Mass for Monday, August 15th
Solemnity of the Assumption of Mary, will be at 9:30 AM
For the past few months the building committee has been meeting with our architect, Tim Brinduse, to discuss plans for the renovation of the abbey’s reception area. At our meeting a few days ago a good deal of progress was made in finalizing the schematic plans for the renovation of the store, reception area, Merton Hall and various visiting rooms and offices, though more meetings will be required before final details can be worked out and construction plans finalized.
The new plans call for a relocation and enlargement of the store, larger Merton Hall meeting room and relocation of the smaller parlors used for confessions and meetings with guests. The major change will be moving the store from the south end of the building to the north end and providing a separate front entrance to the store. The idea is to create a quieter, more contemplative entrance to the church and reception area from the rather busy and noisier store area. Both areas will be connected by a long corridor. It is hoped that we can begin construction in January.
This Week, Fr. John will go to Holy Cross Abbey, Berryville to assist with the abbatial election. He is due to leave on Tuesday and return Thursday.
Next Week, Fr. Jerome will celebrate the 25th anniversary of his priestly ordination at Mass on Sunday, the 14th. CORRECTION: IT’S THE 25TH ANNIVERSARY OF FR. JEROME’S SOLEMN PROFESSION AS A TRAPPIST MONK – MEA CULPA!
Where Has All The Silence Gone?
Ever wonder whatever has happened to silence? If so you are not alone. There’s a thought provoking article that points to some of the problems and the consequences of less and less silence. You’ll find it on the Global Research web site in an article by Edward Curtain, The Disappearance of Silence.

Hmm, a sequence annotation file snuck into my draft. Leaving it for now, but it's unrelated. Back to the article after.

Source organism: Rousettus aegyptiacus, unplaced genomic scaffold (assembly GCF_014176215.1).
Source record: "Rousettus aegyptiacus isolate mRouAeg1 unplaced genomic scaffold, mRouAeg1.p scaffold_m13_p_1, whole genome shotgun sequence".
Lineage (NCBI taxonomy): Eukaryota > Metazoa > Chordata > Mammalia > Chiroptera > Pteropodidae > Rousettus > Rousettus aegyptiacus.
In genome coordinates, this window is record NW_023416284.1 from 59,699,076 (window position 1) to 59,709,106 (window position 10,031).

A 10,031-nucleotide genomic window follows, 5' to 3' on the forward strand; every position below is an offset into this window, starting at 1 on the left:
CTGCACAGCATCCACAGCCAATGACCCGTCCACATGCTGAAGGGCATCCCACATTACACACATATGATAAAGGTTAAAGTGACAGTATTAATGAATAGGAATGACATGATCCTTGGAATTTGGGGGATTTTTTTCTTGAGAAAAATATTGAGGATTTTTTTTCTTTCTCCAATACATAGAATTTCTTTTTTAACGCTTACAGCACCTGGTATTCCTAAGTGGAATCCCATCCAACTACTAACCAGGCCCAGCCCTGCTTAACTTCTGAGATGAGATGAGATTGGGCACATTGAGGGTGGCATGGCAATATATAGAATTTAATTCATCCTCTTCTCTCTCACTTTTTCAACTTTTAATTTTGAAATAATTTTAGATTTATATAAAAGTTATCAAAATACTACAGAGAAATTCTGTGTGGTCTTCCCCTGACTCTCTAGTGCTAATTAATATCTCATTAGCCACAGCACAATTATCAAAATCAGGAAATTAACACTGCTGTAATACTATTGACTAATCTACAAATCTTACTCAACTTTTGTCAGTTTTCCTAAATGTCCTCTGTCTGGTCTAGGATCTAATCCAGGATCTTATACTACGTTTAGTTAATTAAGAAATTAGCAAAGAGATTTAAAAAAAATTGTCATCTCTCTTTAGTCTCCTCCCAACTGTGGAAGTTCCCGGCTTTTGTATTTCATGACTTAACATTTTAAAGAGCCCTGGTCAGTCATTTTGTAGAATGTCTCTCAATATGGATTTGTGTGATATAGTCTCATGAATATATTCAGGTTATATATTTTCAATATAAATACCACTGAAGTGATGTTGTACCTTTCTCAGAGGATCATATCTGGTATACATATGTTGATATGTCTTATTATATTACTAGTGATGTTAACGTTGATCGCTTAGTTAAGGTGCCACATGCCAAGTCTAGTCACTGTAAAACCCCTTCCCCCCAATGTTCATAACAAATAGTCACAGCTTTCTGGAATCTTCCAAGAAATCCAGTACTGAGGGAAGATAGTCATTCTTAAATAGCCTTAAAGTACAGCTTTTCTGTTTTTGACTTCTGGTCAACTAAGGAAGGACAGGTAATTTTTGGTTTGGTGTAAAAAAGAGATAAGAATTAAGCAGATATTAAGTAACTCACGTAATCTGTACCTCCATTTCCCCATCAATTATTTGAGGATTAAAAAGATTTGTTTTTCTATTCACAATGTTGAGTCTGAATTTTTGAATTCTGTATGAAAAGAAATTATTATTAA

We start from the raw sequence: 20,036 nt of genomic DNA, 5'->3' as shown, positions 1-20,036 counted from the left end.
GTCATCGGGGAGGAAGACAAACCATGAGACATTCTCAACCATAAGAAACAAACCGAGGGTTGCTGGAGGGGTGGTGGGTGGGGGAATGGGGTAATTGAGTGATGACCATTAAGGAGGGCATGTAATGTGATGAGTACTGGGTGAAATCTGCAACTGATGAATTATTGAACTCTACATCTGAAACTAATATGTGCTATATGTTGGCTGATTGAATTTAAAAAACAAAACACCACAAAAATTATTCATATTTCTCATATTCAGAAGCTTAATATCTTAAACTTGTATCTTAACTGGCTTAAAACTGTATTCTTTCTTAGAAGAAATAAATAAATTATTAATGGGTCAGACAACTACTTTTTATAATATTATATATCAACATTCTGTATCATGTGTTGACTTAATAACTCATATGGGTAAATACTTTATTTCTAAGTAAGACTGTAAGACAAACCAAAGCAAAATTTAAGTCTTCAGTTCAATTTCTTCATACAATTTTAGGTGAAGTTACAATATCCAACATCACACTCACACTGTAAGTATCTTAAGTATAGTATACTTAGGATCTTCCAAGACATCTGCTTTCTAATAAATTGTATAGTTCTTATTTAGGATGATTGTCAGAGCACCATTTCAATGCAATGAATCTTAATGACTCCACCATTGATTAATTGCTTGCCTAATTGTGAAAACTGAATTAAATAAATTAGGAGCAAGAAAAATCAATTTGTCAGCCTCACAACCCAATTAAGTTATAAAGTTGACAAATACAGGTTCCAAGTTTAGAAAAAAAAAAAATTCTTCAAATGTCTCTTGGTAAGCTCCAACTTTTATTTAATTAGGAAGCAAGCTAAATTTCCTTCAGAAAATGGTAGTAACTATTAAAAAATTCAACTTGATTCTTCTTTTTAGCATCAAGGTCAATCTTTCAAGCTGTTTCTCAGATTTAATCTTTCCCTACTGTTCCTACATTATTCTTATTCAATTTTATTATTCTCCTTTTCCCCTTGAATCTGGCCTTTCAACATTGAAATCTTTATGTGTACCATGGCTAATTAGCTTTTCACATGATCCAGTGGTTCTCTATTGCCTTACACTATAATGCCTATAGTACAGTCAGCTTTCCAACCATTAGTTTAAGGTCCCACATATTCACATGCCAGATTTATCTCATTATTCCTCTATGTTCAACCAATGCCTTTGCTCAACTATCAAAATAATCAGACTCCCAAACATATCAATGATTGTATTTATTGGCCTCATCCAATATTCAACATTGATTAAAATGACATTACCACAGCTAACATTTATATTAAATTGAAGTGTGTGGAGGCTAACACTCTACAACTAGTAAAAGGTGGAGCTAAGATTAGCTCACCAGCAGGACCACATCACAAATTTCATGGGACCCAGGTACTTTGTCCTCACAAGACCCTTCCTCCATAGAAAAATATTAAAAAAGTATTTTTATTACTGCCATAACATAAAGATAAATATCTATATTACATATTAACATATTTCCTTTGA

Speaking of good and worthwhile reading a book that recently came our way is one we highly recommend for good spiritual reading. Authored by well known speaker and spiritual writer, Ronald Rolheiser, Missionary Oblates of Mary Immaculate, it is recommended by several other writers in Christian spirituality including Richard Rohr, O.F.M. who writes “Here you will find years of reflection, prayer, and a life in deep union with the mystery of death, suffering, and the resurrection that comes with it”.
If you are interested in reading further reviews and the possibility of ordering it you will find it by clicking on the title The Passion and the Cross on Amazon’s web site.
The identity of the author of the Letter of Jude is uncertain; many think he was an obscure person in the early Church. His letter of only twenty-six verses is a warning against the false teachers of the day.
The voice of this ordinary author soars in its beauty, reminding his listeners to live in the power of love and to wait for the mercy of our Lord Jesus Christ (Jude 21). He cautions us about listening to voices that say only what we want to hear. He encourages us to listen to the voices, often in unexpected people, that challenge us with the Good News of Jesus.
The mercy of God is found in the ordinary and odd moments of our life. And it must be found in us. Each of us stands on the stage of life. Someone is waiting in your life. Who might be surprised to hear the Good News from your voice?
Magnificat Year of Mercy Companion
Msgr. Gregory E. S. Malovetz